Don't come in but do have a bite
Tuesday, December 11, 2018 at 02:44PM

While I wouldn't qualify as a bona fide all-in birdwatcher, I do love the wee winged things as much as the next person.

As you know, I invite hummingbirds throughout the warm months, to sip nectar from hanging feeders outside my kitchen window as well as on my front porch.

They come every day and I delight in them without fail.

The hummers have gone to Mexico and beyond for the winter, but there are lots of birds still loitering about and I got the wild idea to tempt them to feed in my window.

It happened when I saw a feeder made specifically for that purpose -- as in, the clear acrylic feeder attaches to the window with suction cups and when the birdies come, they perch right there just inches from your face and enjoy a meal as you marvel at their sweetness from the comfy confines of your heated home.

So I got said feeder -- Wild Birds of Joy is the maker -- and attached it to the window. TG was dispatched to buy the appropriate seed and he came back with not one but two kinds, and I thought, what bird would not be ecstatic to see this buffet on my window?

Surely the cardinals and blue birds I see all of the time in the trees and prancing along on our fence will waste no time in eating their fill, I reasoned.

Except, I plastered the thing up there and filled it with seed, and no one came.

Day after day after day, no one came.

I Googled it. Search term: How long before birds come to window feeder.

The answer is as simple as it is frustrating.

Seems there's a rule of twos in such things. The birds may show up at the feeder in two seconds! Or it may take two minutes. Or two hours, or two days, or two weeks, or two months.

There's no predicting how long it will take in any particular instance. Will the birds see the feeder and desire a taste of what's on offer?

Maybe; maybe not.

Perhaps there are lots of good feeders in the neighborhood and they're getting plenty to eat in their known feasting spots.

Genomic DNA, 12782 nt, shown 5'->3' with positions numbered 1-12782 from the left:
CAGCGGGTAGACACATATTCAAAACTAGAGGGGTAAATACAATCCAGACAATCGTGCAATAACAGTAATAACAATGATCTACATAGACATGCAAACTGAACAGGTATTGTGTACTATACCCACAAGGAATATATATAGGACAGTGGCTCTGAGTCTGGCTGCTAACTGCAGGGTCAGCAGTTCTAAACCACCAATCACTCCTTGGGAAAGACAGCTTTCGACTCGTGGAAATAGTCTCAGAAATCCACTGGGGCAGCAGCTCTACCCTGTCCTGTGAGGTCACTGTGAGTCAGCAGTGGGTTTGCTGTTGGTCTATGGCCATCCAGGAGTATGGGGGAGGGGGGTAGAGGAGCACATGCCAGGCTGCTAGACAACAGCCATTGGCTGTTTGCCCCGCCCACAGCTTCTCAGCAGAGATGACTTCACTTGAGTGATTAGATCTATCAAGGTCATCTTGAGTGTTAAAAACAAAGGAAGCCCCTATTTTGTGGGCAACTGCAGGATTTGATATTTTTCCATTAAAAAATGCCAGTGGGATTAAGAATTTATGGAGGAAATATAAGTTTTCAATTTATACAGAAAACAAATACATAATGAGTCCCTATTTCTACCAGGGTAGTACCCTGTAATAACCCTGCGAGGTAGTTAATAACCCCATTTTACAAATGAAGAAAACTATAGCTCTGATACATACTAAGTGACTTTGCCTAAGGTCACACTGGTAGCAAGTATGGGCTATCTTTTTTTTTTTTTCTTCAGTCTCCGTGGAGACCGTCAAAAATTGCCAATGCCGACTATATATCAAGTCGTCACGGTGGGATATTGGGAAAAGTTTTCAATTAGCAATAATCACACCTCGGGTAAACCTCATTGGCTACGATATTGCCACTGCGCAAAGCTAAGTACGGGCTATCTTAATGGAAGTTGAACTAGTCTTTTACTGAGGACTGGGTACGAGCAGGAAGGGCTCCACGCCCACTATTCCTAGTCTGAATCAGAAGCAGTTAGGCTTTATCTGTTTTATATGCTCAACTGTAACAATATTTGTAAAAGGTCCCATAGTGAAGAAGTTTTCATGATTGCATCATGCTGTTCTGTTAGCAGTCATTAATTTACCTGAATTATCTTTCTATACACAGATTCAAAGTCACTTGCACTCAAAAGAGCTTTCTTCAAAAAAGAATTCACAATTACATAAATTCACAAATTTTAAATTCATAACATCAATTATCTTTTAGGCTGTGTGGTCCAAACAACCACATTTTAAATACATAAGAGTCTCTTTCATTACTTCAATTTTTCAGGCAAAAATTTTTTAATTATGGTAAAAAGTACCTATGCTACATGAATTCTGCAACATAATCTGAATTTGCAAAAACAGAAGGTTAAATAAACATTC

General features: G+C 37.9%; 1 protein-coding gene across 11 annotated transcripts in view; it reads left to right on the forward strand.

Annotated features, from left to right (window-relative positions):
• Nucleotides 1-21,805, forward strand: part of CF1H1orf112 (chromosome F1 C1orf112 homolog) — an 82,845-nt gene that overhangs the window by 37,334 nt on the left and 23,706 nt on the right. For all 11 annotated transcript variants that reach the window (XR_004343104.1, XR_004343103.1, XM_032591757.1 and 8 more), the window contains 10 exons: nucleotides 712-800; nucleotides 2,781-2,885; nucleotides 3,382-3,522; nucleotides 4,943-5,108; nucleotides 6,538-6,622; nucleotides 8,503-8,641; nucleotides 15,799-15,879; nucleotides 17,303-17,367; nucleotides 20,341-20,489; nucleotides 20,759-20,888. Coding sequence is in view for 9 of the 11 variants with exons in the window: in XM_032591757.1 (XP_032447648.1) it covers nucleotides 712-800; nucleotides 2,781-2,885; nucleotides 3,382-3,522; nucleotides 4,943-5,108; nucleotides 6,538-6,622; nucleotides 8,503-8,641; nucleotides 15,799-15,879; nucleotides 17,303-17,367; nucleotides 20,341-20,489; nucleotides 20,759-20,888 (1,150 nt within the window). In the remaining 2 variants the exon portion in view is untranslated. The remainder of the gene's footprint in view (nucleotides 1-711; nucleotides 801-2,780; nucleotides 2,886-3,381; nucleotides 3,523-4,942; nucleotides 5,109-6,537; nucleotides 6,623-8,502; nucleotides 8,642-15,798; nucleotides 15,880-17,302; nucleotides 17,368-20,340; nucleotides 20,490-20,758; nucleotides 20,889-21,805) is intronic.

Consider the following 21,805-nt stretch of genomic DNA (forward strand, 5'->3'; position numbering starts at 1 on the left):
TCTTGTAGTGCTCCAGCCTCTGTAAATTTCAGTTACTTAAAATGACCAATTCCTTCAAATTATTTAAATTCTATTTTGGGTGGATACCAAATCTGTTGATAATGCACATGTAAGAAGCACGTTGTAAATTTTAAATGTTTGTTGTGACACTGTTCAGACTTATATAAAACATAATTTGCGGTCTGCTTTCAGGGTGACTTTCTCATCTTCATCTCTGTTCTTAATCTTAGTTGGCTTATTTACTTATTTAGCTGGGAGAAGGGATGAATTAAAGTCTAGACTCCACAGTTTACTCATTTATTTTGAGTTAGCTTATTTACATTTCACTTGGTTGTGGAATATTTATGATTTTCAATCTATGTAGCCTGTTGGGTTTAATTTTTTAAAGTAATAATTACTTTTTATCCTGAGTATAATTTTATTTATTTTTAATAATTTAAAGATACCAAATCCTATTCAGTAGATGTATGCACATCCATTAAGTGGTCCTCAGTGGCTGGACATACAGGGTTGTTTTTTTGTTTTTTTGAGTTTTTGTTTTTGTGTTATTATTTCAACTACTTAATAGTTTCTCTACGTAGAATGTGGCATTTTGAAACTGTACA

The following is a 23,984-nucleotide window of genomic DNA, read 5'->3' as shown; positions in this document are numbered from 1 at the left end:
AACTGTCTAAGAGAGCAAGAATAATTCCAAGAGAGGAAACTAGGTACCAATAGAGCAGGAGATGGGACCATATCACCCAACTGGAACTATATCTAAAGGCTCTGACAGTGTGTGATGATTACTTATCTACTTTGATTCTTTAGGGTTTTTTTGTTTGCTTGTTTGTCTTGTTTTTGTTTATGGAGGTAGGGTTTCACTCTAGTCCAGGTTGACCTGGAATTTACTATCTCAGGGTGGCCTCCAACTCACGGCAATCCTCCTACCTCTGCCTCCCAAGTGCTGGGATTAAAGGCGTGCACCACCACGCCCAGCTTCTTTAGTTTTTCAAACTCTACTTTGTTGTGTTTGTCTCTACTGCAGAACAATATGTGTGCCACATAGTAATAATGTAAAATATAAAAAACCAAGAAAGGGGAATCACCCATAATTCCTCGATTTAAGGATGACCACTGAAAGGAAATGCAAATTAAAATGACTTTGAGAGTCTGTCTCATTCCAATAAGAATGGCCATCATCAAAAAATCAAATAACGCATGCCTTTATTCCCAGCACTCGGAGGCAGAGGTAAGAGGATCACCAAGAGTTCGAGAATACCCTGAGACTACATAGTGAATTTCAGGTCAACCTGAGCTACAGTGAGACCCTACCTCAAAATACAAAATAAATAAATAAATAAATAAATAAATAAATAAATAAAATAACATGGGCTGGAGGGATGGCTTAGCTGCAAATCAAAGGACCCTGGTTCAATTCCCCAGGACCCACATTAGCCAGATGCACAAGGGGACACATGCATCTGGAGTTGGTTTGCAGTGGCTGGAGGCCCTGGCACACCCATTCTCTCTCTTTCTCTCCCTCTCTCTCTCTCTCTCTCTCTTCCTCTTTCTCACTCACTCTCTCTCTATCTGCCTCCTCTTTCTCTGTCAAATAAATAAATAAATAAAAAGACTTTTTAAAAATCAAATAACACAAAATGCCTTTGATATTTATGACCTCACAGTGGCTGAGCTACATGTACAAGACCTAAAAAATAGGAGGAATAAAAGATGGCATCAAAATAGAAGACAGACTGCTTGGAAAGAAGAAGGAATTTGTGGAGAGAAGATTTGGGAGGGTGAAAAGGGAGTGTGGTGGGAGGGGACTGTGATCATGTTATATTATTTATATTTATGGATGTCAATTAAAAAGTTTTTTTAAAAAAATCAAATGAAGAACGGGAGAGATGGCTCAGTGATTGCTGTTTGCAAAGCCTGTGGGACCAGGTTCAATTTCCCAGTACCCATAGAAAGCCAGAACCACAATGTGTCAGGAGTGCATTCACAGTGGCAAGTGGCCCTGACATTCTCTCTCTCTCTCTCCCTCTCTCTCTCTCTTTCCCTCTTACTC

It's possible that they feel threatened in my yard; I do not and would never own a cat, but there are at least two such critters that seem to love our place. They skulk all over (front and back) and stalk along atop the privacy fence, scaring away our cardinals.

Drives Rizzo crazy. He develops springs in his legs and a shrill manic bark when he spots a trespassing feline.

So could it be that the birds sense cat activity and would rather not chance dining on my windowsill?

It's hard for me to believe that would be the case, but it's been a month since I put the feeder up and so far, nary a seed has been touched.


Last night I opened my front door to peer out -- I don't know why I'm compelled to do this several times a day, but I am -- into the dark and cold.

There was a forty-percent chance we'd get a snowflake, so maybe that was why I looked. I can't remember.

What I do remember is that I had been in the doorway for less than five seconds when I heard a whirring beside my ear and felt the unmistakable touch of feathers on the skin of my neck right about where it meets my shoulder.

A bird had flown past me and into the house. 

Upon cursory inspection I saw no evidence of nest-building in my real-greenery wreath, which may have explained why a bird had been startled into sudden flight by the opening of the door.

Nevertheless, my avian visitor -- a fat Carolina wren -- was perched on a tall leaning mirror at the shadowy far end of the front room. I began walking in that direction.

As I approached (I don't know what I planned to do once I reached it), the terrified little thing flew back to the door, which I had closed to keep out the cold.

And keep in the bird, apparently. Because it flew to the jamb above the door and sat there like Edgar Allan Poe's raven, except it was the wrong species, size, and color, and did not utter Nevermore or anything else.

I walked back toward the door, thinking I'd ease it open and, Bob's your uncle, my feathered guest would go back out into the cold night.

Instead, it flew upstairs and perched on a hanging mirror in the landing outside the guest rooms.

I called to TG, who came up from his perch in the TV room and took a gander. As we discussed what to do next, the bird flew back down, past our faces, and returned to the front room.

Once there, it stationed itself on a blade of the ceiling fan. I jumped up to nudge the fan. 

The wren headed for the only exit he knew and this time, when TG gently opened the door, the bird flew back out.

As I went to bed, I pondered why it is that a bird who will fly right into the house -- where there's nothing for him -- will hesitate to partake of free food on offer outside the house.

It's a mystery. But I hold out hope that the birds will flock to my drive-thru in time for their Christmas dinner.

Where they may enjoy all they can eat, and we never close. That is a promise.

And that is all for now.


Happy Tuesday

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